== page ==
Hamilton County government, and counties across Tennessee, have thrown themselves wholeheartedly into an experimental vaccine program that would have been prohibited by state law — if only they had obeyed the law and not put the health, safety and welfare of their residents in jeopardy.
By David Tulis / NoogaRadio 92.7 FM
They are operating a fraud by violating Tenn. Code An. § Title 68-5-104, the primary law dealing with quarantines and epidemics. I have been in court nearly 200 days to get a writ to command them to obey the law — and thus end their dangerous and now lethal mitigation programs for CV-19, or Covid-19, a set of flulike symptoms that has not yet been isolated. No one in the state has made a determination as to the cause or agent of contagion of the condition.
The fraud has prevented real mitigation, and proper, focused isolation of the sick and care for their condition. Chancery court is an enemy of fraud by design and intent. But unjust judge Pamela Fleenor has refused to act swiftly as the mandamus law requires to restore equity and compel obedience to the law.
Chancellor Henry R. Gibson in his famous book, Gibson’s Suits in Chancery, explains the wiles of fraud in the 1907 edition of his two-volume book online.
‘Shapes, disguises, subterfuges’
§ 448. Fraud Proved by Circumstances. — Fraud is seldom established by direct and positive proof, and such proof is not necessary. Generally, the first effort of a man, who intends to commit a fraud, is to throw a veil over the transaction, to conceal it from discovery, to baffle all attempts at detection, and to shield it against attack. No man willingly furnishes the proof of his own turpitude. Fraud is, for this reason, rarely perpetrated openly and in broad daylight. It is committed in secret, and is usually hedged about by every guard that can be devised to prevent its discovery and exposure.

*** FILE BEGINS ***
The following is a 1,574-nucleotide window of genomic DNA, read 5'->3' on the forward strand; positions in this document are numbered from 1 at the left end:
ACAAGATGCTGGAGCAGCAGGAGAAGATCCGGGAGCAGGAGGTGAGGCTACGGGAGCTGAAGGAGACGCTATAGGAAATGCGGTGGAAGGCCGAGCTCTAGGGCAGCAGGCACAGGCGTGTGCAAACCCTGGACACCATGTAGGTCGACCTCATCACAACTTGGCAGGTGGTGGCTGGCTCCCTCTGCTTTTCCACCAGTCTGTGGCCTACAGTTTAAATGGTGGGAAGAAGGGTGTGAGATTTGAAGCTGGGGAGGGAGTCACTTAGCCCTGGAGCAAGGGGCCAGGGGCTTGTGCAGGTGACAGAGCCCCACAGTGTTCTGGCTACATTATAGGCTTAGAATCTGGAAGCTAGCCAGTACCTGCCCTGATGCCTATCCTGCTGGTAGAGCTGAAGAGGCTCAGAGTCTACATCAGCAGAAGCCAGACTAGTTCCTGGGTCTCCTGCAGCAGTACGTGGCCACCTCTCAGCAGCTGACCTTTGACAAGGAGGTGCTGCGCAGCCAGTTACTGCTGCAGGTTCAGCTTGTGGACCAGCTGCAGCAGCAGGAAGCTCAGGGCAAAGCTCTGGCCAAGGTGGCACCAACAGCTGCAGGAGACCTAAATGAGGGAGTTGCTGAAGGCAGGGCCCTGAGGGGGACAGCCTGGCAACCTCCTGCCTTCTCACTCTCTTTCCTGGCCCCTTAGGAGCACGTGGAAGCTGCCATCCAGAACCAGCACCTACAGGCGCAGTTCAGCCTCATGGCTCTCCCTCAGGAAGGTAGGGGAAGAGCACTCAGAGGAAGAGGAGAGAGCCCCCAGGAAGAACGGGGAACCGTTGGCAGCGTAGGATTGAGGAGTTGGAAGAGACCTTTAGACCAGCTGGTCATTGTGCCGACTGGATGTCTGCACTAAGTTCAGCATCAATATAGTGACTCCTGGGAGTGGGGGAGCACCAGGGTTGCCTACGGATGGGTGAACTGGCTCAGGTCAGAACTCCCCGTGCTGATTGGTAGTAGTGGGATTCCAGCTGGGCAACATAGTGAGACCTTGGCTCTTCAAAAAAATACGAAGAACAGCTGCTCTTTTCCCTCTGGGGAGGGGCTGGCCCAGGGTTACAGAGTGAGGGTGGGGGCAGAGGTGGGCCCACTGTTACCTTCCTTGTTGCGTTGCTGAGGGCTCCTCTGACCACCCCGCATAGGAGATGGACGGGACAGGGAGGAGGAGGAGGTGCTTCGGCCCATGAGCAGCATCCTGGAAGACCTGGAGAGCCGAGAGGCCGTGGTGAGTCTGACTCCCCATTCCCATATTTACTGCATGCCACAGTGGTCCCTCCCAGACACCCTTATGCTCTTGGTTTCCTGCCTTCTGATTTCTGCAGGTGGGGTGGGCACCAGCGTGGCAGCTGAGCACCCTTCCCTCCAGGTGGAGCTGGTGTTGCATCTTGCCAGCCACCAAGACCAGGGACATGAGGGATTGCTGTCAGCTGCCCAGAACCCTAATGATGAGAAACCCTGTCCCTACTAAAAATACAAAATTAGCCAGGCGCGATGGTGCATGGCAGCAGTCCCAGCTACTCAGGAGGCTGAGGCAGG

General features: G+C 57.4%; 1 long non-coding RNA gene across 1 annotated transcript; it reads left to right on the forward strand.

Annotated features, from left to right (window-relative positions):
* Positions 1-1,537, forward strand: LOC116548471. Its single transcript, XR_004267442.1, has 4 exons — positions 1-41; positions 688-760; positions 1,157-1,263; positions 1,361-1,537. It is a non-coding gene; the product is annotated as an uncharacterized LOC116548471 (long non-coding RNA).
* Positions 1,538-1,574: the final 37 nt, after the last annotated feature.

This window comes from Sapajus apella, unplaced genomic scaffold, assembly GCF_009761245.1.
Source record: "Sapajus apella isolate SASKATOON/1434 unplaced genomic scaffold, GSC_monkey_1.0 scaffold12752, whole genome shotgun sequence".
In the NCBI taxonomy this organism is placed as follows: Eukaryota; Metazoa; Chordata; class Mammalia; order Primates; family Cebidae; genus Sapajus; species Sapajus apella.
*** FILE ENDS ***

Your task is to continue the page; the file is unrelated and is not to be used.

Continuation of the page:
Its path is crooked and circuitous, its footprints are carefully covered up, the signs of its operations are diligently removed, or attempted to be removed, and the mask of honesty and good faith is put over the face of the real transaction.
For these reasons, fraud is usually proved by circumstantial evidence.00 In consequence of the abhorrence with which fraud is regarded by Courts of Conscience, in consequence of the heinousness of the offence, and, in consequence of the artifices, devices and coverings used to conceal it, and to baffle detection, a wide range of evidence is allowed in proving its existence; and Courts of Equity do not restrict themselves by the same rigid rules that Courts of law do, in the investigation of fraud, and in the evidence and proofs required to establish it.
Fraud assumes many shapes, disguises and subterfuges, and is generally so secretly hatched that it can only be detected by a consideration of facts and circumstances, which are frequently trivial, remote and disconnected, and which cannot be interpreted without bringing them together, and contemplating them all in one view. In order to do this it is necessary to pick one fact or circumstance here, another there, and a third yonder, until the collection is complete. Each detached piece of evidence is not, therefore, to be rejected when offered, because apparently trivial. A wide latitude of evidence is allowed; and if a fact or circumstance relates directly, or indirectly, to the transaction, it is admissible, however weak or slight it may be, its relevance depending, not upon its weight or force, but upon its bearing or tendency.
Issues of fact in civil cases are determined by a preponderance of testimony and the rule applies as well to cases in which fraud is imputed as to any other and if the evidence is of sufficient force to produce a preponderance of assent in favor of the allegation of fraud, that is all that the law requires, and the fraud will be deemed proved, although there be some doubt of its existence. The Court of Chancery is the arch enemy of fraud; and to that Court those who are the victims of bad faith generally apply for redress, not only because the Chancery Court can grant more perfect relief, but, also, . because it will often grant that relief upon weaker presumptive evidence than will a Court of law.
Where the Court can pronounce a decree that will place each of the parties in substantially as good a condition as they were in respectively at the time the alleged fraud was committed, it will act upon less evidence than would ordinarily be required to support a verdict.